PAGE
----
City parks play a vital role in the social, economic and physical well-being of America’s cities and their residents. As cities become more densely populated, planners, elected officials, and community advocates are taking a fresh look at parks and their potential to help address critical urban infrastructure and public health issues. City parks provide access to recreational opportunities, increase property values, spur local economies, combat crime, and protect cities from environmental impacts. Parks are now recognized as powerful tools for urban communities and local economies and our 2016 Frontline Parks are great examples for cities of all sizes.

As we gear up for a new round of features, we want to congratulate all of our 2016 Frontline Parks and we hope they inspire you to nominate your favorite park in 2017!

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Buhl Community Park
(Pittsburgh, PA)
The Children’s Museum teamed up with the community to turn a dilapidated plaza into a new park. Best museum entrance ever!

 

 

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Crissy Field
(San Francisco, CA)
It’s hard to believe now, but this section of the Golden Gate National Recreation Area was a military airfield before it was cleaned up and restored. A+ view.

 

 

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Kathryn Albertson Park
(Boise, ID)
This gem in a ribbon of parks named for prominent Boise women was designed as a sanctuary for migratory birds and other wildlife.

 

 

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Avalon & Gage Park
(Los Angeles, CA)
A partnership between community members, the city, and a land trust turned this traffic island into a much needed park and playground.

 

 

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Buffalo Bayou
(Houston, TX)
The re-greening of Houston begins with the bayou. Take a pontoon boat tour to see the full scope of this network of waterways and parks.

 

 

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Westown Commons Park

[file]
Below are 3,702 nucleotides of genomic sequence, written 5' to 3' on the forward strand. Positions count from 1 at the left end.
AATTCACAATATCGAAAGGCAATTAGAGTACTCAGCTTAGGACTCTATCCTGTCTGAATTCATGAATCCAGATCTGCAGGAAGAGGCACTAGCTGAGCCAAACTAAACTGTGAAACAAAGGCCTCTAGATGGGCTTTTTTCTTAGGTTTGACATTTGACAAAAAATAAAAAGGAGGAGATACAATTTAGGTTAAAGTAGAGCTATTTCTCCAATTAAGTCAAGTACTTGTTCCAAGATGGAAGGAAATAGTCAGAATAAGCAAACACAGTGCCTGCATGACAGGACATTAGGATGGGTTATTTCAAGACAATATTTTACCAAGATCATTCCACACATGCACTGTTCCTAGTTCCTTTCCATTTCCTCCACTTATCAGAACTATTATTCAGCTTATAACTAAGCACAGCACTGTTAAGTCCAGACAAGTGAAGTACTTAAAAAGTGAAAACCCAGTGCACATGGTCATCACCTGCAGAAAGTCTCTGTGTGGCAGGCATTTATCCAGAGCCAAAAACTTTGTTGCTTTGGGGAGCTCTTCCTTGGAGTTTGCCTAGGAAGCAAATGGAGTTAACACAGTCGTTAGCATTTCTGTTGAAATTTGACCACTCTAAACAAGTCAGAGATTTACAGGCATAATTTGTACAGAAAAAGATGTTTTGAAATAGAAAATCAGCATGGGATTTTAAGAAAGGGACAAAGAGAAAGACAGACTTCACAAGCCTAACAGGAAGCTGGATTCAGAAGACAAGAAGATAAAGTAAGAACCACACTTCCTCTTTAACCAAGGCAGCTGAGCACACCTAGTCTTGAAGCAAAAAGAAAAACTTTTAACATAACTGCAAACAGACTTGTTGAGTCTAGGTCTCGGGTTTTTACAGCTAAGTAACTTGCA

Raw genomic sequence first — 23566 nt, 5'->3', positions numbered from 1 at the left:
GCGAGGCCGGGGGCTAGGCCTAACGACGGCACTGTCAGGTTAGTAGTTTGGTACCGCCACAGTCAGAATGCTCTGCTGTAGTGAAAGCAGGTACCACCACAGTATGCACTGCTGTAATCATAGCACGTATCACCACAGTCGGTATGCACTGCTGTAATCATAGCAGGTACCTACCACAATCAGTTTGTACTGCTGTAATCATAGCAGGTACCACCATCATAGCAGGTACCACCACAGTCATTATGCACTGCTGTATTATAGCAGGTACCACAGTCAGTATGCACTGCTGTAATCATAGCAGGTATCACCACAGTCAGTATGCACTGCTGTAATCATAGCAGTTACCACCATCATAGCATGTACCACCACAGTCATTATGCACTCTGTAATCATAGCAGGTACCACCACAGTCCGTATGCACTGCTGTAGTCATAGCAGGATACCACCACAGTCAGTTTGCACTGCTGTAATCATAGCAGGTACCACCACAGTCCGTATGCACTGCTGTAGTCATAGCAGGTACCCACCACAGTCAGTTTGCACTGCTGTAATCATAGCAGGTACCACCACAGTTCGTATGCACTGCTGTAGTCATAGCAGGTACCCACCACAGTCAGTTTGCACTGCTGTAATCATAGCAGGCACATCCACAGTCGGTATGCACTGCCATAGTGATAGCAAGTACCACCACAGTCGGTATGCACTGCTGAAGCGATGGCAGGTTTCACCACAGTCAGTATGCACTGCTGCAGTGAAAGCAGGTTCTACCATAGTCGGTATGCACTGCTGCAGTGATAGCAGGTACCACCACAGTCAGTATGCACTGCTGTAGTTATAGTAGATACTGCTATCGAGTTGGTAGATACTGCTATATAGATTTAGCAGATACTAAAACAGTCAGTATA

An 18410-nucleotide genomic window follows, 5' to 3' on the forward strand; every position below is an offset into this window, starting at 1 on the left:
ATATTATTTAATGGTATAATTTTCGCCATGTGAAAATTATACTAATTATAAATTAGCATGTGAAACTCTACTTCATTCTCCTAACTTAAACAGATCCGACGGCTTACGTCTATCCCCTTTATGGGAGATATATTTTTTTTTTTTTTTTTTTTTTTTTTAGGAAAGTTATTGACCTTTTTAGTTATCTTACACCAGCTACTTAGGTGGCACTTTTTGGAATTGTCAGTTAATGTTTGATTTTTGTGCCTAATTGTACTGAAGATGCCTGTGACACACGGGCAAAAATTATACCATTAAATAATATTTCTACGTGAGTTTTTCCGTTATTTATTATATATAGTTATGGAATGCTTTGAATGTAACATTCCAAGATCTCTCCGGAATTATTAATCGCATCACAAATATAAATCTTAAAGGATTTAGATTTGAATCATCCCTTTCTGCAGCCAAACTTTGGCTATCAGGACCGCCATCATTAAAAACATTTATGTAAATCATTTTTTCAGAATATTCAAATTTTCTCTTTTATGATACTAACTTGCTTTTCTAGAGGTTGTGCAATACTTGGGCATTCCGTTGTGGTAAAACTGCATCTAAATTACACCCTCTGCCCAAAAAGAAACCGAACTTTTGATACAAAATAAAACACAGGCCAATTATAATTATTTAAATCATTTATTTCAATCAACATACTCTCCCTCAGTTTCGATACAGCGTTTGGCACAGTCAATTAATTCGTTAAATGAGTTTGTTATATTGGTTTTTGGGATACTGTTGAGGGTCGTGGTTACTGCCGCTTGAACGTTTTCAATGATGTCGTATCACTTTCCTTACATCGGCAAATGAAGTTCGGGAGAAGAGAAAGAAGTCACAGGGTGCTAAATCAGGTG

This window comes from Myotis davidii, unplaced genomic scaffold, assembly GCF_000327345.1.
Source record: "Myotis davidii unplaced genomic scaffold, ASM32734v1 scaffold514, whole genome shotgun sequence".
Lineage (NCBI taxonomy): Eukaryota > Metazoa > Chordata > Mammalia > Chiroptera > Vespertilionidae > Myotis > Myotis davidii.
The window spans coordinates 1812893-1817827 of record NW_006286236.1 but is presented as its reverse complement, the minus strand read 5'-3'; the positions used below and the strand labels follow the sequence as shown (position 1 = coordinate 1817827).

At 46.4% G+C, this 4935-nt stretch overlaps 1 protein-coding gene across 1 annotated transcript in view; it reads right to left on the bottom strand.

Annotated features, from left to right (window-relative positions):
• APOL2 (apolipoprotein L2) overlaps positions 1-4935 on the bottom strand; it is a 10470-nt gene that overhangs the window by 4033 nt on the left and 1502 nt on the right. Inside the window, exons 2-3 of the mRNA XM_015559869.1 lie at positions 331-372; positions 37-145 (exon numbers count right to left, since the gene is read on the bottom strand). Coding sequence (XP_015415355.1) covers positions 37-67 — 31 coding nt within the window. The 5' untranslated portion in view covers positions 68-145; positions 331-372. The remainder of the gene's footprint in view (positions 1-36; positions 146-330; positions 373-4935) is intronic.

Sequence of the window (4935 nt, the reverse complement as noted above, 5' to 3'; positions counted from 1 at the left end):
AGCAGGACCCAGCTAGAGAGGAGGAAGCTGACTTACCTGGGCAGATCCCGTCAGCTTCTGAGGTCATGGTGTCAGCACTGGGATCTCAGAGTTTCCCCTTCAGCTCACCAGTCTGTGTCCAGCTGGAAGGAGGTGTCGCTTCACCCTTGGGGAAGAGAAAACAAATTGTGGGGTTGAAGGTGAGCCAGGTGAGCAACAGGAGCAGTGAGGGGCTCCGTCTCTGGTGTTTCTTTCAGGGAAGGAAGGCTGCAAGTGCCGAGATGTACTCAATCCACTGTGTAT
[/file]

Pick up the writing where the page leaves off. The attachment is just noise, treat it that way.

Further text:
(Grand Rapids, MI)
Thanks to a new tax levy and community volunteer effort, Westown Commons has an updated look, more visitors, and a popular new skate park.

 

 

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Frogtown Park & Farm
(Saint Paul, MN)
Why stop at gardening? The residents of this diverse community have a new park for recreation, and a working 5-acre farm for growing produce. Attending Greater & Greener, sign up for a tour!

 

 

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Buchanan Mall
(San Francisco, CA)
This activation project is revitalizing a stretch of parkland for 30,000 people in the Western Addition neighborhood of San Francisco.

 

 

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Webber Park
(Minneapolis, MN)
Three words: Natural. Swimming. Pool. Go to Webber Park when the ground thaws, or as part of your Greater & Greener experience next summer.

 

 

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Fort Worth Nature Center & Refuge
(Fort Worth, TX)
This park partnered with the fire department for prescribed burns, keeping the park clear of fire fuel and urban firefighters prepared for extinguishing property-threatening wildfires.

 

 

Bremen Street Park
East Boston Greenway
(Boston, MA)
Not only does it link new, old, and improved parks together, the Greenway also allows bike and pedestrian access to three ‘T’ stations as well as Logan Airport.

 

 

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Tanner Springs Park
(Portland, OR)
This model of park sustainability sits atop a former railyard and brownfield in northwest Portland. It’s a nice, quiet place to read those new books from Powell’s.

 

 

The Frontline Parks program is made possible by DuMor, Inc. and PlayCore.